Perhaps the funkiest album of Herbie Hancock's early- to mid-'70s jazz/funk/fusion era, Man-Child starts off with the unforgettable "Hang Up Your Hang Ups," and the beat just keeps coming until the album's end. "Sun Touch" and "Bubbles" are slower, but funky nonetheless. Hancock is the star on his arsenal of keyboards, but guitarist Wah Wah Watson's presence is what puts a new sheen on this recording, distinguishing it from its predecessors, Head Hunters and Thrust. Others among the all-star cast of soloists and accompanists include Wayne Shorter on soprano sax, Stevie Wonder on chromatic harmonica, and longtime Hancock cohort Bennie Maupin on an arsenal of woodwinds.
Herbie Hancock's V.S.O.P. project with his former bandmates from the Miles Davis Quintet – Ron Carter, Wayne Shorter, Tony Williams – and trumpeter Freddie Hubbard was a band that almost single-handedly tried to re-establish acoustic jazz in the United States. And though they made three recordings, all of which were favorably reviewed and heralded by true jazz fans, none of them sold very well, and the band could find few gigs in the United States. The 1978 tour of major cities was thought to be a triumph at the time, but the unit could find few gigs afterward, and so its various members all went back to their other projects. In 1979, they got the opportunity to tour Japan and jumped at the chance. Sony, Hancock's Japanese label, recorded the two evenings, and the first, which took place during a furious rainstorm, was broadcast live on national television! Live Under the Sky marks the first time that this album has been available in the United States in any form.
Herbie Hancock recorded for Columbia between 1972 and 1988. During that period, between the label's American and Japanese divisions, he released 31 albums, both solo and with an astonishing variety of players in an equally breathtaking panorama of styles, from straight-ahead post-bop, to fusion, jazz-funk, disco, R&B, smooth jazz, and even hip-hop. Though Hancock had a celebrated career before signing to Columbia, it was his longest label association; and during his tenure there, he experienced his greatest commercial success and his name was etched permanently into the history of popular music. This box set contains 34 discs – 28 single and three double albums – all housed in handsome individual LP and gatefold sleeves.
A seminal figure in the New York jazz scene of the '50s & '60s, Herbie Mann's quest for authenticity led him to many corners of the musical world, from Cuba to Brazil to the Middle East and Africa. His adventures in soul and R&B throughout the '60s and '70s also resulted in remarkable recordings, from his hit single 'Comin' Home Baby', to the albums Memphis Underground and Muscle Shoals Nitty Gritty. Music.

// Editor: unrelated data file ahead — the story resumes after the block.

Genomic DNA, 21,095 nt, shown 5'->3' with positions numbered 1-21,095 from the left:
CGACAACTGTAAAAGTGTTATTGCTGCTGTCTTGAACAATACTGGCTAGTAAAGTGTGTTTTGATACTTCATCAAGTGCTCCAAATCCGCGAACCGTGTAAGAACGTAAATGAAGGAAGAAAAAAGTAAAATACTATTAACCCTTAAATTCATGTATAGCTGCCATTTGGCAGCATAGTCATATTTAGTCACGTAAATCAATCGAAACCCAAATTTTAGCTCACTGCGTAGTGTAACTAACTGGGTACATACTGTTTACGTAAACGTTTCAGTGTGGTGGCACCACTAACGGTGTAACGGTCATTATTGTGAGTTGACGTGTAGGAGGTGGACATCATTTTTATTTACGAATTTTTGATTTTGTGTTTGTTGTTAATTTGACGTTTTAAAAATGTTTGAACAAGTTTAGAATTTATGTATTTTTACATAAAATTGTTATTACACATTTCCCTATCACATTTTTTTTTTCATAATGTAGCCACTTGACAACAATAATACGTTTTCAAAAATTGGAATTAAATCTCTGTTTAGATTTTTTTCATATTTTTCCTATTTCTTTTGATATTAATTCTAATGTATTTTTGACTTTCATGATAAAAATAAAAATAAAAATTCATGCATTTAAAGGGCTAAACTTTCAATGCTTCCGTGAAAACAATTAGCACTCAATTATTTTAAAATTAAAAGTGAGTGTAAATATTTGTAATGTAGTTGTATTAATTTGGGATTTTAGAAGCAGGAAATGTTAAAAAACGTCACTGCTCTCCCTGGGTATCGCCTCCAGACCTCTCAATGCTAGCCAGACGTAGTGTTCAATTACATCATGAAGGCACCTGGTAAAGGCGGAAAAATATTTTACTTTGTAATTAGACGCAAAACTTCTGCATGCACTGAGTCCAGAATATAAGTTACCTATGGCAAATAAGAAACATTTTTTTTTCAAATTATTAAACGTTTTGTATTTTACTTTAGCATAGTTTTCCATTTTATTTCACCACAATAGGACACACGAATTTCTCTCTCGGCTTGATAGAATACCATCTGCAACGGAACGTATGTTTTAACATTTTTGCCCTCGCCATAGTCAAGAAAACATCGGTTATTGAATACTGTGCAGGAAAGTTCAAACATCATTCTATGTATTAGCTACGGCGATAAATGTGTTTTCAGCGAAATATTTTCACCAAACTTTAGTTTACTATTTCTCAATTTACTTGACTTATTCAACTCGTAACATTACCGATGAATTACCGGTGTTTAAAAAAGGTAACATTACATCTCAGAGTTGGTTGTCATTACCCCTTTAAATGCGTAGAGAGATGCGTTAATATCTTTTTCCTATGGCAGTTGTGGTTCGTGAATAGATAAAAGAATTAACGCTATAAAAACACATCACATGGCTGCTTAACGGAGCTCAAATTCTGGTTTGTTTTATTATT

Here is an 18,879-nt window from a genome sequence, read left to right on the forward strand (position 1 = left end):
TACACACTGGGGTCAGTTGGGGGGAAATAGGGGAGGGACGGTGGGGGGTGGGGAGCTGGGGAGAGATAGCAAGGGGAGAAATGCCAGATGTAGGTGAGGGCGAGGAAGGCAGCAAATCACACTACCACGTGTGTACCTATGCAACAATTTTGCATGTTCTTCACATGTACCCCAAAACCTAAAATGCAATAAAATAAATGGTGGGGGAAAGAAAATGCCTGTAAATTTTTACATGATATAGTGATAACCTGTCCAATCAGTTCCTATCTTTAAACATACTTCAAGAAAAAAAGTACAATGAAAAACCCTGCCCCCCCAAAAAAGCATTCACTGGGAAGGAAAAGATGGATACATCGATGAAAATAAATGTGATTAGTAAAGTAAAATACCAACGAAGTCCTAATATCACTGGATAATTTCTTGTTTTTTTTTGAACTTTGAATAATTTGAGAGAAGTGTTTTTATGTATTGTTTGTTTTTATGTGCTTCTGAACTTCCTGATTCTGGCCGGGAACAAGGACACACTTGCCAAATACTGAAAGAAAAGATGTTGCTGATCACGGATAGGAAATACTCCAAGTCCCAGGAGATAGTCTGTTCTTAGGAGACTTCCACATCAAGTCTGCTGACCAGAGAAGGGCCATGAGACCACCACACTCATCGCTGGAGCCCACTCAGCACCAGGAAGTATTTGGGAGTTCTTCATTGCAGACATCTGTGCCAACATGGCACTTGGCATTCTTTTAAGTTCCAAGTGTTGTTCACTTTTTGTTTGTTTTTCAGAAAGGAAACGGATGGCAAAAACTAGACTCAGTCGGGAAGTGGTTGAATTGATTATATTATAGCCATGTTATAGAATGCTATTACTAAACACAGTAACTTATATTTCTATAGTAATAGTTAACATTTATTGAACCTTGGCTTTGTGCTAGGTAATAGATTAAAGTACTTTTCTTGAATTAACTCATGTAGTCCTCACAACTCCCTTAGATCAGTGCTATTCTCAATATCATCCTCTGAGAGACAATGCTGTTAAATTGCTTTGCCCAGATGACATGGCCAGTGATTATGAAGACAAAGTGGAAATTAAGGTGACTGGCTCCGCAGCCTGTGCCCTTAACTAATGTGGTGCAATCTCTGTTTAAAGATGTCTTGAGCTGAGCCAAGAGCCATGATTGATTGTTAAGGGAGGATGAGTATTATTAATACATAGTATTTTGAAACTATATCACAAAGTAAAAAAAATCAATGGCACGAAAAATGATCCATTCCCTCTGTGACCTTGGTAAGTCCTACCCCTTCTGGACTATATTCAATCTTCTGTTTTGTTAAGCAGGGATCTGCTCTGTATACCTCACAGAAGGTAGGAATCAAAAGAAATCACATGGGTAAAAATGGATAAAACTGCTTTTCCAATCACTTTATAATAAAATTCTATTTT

At the time of this Prestige set (reissued on CD), Herbie Mann was a flutist who occasionally played tenor and Bobby Jaspar a tenor-saxophonist who doubled on flute. Two of the four songs find them switching back and forth while the other two are strictly flute features. With pianist Tommy Flanagan, guitarist Joe Puma, bassist Wendell Marshall and drummer Bobby Donaldson contributing quiet support, the two lead voices constantly interact and trade off during this enjoyable performance. Highpoints are the haunting "Tel Aviv" and a delightful version of "Chasing the Bird."
This two-fer from Collectables features a pair of out of print Herbie Mann LPs: Brazil: Once Again and Sunbelt. Originally issued in 1978 and 1979, respectively, these 12 smooth jazz/pop tracks include "Watermelon Man," "The Closer I Get to You," and "Let's Stay Together." Most listeners would be better served with one of Mann's compilations on Rhino/Atlantic.
This odd anthology from Atlantic reissues selections from trio dates recorded during the 1960s by Keith Jarrett, Chick Corea, and Herbie Hancock, along with otherwise unobtainable early recordings by McCoy Tyner. Jarrett is joined by Charlie Haden and Paul Motian on two originals, both of which show the obvious influence of Bill Evans. Chick Corea is accompanied by Steve Swallow (on acoustic bass rather than the electric bass he switched to a short time later) and Joe Chambers. The pianist's "Tones for Joan's Bones" is swinging, but not nearly as driving as his works in the decades to follow, while his reworking of the show tune "This Is New" features Joe Farrell and Woody Shaw; both tracks also show the influence of Bill Evans.
By 1978, Hancock had another identity as a dance/fusion attraction with the albums Feets Don't Fail Me Now and Sunlight. Lite Me Up is an even more concerted effort to fuse jazz with pop. Hancock handled all of the production chores on all but two of the eight tracks…